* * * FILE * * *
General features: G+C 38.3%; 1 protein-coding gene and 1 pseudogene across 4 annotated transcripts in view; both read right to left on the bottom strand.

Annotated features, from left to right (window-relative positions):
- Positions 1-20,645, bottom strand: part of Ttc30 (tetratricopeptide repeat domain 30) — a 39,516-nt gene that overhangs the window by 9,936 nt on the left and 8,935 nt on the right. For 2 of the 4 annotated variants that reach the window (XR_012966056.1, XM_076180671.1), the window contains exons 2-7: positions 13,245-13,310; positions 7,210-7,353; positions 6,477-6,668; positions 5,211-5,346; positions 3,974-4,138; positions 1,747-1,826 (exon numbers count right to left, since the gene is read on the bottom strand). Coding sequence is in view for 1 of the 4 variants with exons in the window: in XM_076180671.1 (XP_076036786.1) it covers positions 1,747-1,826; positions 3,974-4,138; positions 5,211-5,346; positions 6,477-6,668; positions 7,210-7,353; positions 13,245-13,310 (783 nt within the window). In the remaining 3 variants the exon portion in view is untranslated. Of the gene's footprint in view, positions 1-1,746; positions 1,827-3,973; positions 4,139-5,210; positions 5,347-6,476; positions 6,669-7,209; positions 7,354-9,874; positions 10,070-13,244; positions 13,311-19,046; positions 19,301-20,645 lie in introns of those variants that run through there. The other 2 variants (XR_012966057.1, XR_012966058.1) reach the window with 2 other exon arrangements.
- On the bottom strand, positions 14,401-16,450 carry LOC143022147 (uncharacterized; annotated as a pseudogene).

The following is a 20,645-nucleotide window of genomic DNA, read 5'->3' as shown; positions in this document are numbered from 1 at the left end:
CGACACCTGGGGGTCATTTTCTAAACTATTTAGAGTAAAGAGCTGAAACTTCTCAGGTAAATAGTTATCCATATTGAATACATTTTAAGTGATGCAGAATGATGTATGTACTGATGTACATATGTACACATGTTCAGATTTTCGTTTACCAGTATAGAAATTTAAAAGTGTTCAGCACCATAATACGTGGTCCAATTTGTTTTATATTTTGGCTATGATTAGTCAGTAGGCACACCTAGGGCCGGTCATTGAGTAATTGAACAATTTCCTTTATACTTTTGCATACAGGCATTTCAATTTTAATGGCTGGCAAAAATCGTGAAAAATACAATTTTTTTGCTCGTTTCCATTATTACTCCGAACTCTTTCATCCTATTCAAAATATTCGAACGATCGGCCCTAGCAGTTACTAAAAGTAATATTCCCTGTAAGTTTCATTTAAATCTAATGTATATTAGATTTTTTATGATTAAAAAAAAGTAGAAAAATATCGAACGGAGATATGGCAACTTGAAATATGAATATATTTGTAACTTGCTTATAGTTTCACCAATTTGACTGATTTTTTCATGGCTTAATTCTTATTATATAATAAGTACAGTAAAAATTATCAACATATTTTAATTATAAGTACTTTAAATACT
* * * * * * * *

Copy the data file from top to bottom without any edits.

General features: G+C 38.3%; 1 protein-coding gene and 1 pseudogene across 4 annotated transcripts in view; both read right to left on the bottom strand.

Annotated features, from left to right (window-relative positions):
- Positions 1-20,645, bottom strand: part of Ttc30 (tetratricopeptide repeat domain 30) — a 39,516-nt gene that overhangs the window by 9,936 nt on the left and 8,935 nt on the right. For 2 of the 4 annotated variants that reach the window (XR_012966056.1, XM_076180671.1), the window contains exons 2-7: positions 13,245-13,310; positions 7,210-7,353; positions 6,477-6,668; positions 5,211-5,346; positions 3,974-4,138; positions 1,747-1,826 (exon numbers count right to left, since the gene is read on the bottom strand). Coding sequence is in view for 1 of the 4 variants with exons in the window: in XM_076180671.1 (XP_076036786.1) it covers positions 1,747-1,826; positions 3,974-4,138; positions 5,211-5,346; positions 6,477-6,668; positions 7,210-7,353; positions 13,245-13,310 (783 nt within the window). In the remaining 3 variants the exon portion in view is untranslated. Of the gene's footprint in view, positions 1-1,746; positions 1,827-3,973; positions 4,139-5,210; positions 5,347-6,476; positions 6,669-7,209; positions 7,354-9,874; positions 10,070-13,244; positions 13,311-19,046; positions 19,301-20,645 lie in introns of those variants that run through there. The other 2 variants (XR_012966057.1, XR_012966058.1) reach the window with 2 other exon arrangements.
- On the bottom strand, positions 14,401-16,450 carry LOC143022147 (uncharacterized; annotated as a pseudogene).

The following is a 20,645-nucleotide window of genomic DNA, read 5'->3' as shown; positions in this document are numbered from 1 at the left end:
CGACACCTGGGGGTCATTTTCTAAACTATTTAGAGTAAAGAGCTGAAACTTCTCAGGTAAATAGTTATCCATATTGAATACATTTTAAGTGATGCAGAATGATGTATGTACTGATGTACATATGTACACATGTTCAGATTTTCGTTTACCAGTATAGAAATTTAAAAGTGTTCAGCACCATAATACGTGGTCCAATTTGTTTTATATTTTGGCTATGATTAGTCAGTAGGCACACCTAGGGCCGGTCATTGAGTAATTGAACAATTTCCTTTATACTTTTGCATACAGGCATTTCAATTTTAATGGCTGGCAAAAATCGTGAAAAATACAATTTTTTTGCTCGTTTCCATTATTACTCCGAACTCTTTCATCCTATTCAAAATATTCGAACGATCGGCCCTAGCAGTTACTAAAAGTAATATTCCCTGTAAGTTTCATTTAAATCTAATGTATATTAGATTTTTTATGATTAAAAAAAAGTAGAAAAATATCGAACGGAGATATGGCAACTTGAAATATGAATATATTTGTAACTTGCTTATAGTTTCACCAATTTGACTGATTTTTTCATGGCTTAATTCTTATTATATAATAAGTACAGTAAAAATTATCAACATATTTTAATTATAAGTACTTTAAATACT